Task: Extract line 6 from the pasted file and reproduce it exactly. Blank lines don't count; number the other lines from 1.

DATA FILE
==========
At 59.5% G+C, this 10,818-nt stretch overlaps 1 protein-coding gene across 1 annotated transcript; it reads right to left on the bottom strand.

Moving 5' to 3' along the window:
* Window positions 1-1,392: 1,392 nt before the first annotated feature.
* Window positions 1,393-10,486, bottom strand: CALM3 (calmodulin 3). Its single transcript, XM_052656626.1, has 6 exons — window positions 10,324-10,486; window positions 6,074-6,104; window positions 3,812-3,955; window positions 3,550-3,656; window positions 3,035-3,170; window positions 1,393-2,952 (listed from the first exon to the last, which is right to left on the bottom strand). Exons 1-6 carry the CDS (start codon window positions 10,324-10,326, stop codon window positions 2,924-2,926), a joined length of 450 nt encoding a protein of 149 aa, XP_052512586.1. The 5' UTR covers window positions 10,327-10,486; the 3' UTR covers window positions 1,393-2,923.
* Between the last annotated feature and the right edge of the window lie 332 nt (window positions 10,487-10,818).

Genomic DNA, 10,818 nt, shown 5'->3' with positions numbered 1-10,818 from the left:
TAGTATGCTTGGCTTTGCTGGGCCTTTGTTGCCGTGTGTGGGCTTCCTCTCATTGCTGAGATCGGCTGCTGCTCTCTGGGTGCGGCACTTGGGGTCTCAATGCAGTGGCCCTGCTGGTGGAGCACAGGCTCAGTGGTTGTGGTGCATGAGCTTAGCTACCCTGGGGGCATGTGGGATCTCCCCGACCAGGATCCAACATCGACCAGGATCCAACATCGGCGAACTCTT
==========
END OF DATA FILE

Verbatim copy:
Genomic DNA, 10,818 nt, shown 5'->3' with positions numbered 1-10,818 from the left: